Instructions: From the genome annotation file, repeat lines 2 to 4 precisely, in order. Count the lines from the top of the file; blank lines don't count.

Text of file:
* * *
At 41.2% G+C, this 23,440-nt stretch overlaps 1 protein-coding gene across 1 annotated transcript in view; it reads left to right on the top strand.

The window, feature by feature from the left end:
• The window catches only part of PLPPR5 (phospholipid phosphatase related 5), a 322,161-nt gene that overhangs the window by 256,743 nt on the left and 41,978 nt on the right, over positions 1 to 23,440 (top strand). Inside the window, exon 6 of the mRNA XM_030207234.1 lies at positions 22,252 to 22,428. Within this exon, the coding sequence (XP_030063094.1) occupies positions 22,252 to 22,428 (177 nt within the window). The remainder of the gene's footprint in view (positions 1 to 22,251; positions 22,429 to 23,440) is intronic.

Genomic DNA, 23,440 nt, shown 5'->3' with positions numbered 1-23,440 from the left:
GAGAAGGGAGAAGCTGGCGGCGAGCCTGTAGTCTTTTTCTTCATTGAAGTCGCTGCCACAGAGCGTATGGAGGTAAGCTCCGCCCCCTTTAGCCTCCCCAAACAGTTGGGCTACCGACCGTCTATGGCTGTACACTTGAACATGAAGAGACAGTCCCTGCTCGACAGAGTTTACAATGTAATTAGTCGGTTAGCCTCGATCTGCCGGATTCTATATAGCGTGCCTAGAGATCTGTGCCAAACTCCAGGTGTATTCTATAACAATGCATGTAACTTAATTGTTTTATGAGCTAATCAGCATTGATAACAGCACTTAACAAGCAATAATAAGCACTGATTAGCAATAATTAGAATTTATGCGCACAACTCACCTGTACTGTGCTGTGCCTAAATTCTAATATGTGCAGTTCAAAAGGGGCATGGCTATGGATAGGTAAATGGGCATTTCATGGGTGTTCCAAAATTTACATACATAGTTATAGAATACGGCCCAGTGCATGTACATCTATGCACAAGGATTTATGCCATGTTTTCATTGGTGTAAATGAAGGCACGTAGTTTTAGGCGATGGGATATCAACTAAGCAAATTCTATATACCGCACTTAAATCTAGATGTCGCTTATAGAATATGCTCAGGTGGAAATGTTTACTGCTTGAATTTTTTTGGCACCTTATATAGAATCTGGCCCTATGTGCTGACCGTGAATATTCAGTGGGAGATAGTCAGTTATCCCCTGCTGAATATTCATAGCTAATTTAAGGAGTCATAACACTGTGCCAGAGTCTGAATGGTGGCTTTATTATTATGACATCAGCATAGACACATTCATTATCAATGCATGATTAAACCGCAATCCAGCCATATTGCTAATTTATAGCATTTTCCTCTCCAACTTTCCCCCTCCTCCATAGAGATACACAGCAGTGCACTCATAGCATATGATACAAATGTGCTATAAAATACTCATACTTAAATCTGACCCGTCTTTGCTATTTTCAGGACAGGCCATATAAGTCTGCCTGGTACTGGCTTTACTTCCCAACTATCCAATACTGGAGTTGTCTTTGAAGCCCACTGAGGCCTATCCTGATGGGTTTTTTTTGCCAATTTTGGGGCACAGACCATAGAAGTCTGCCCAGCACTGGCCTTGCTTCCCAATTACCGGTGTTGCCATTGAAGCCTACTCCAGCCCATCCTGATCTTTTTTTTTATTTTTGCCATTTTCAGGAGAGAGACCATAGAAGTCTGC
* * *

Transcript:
The window, feature by feature from the left end:
• The window catches only part of PLPPR5 (phospholipid phosphatase related 5), a 322,161-nt gene that overhangs the window by 256,743 nt on the left and 41,978 nt on the right, over positions 1 to 23,440 (top strand). Inside the window, exon 6 of the mRNA XM_030207234.1 lies at positions 22,252 to 22,428. Within this exon, the coding sequence (XP_030063094.1) occupies positions 22,252 to 22,428 (177 nt within the window). The remainder of the gene's footprint in view (positions 1 to 22,251; positions 22,429 to 23,440) is intronic.

Genomic DNA, 23,440 nt, shown 5'->3' with positions numbered 1-23,440 from the left: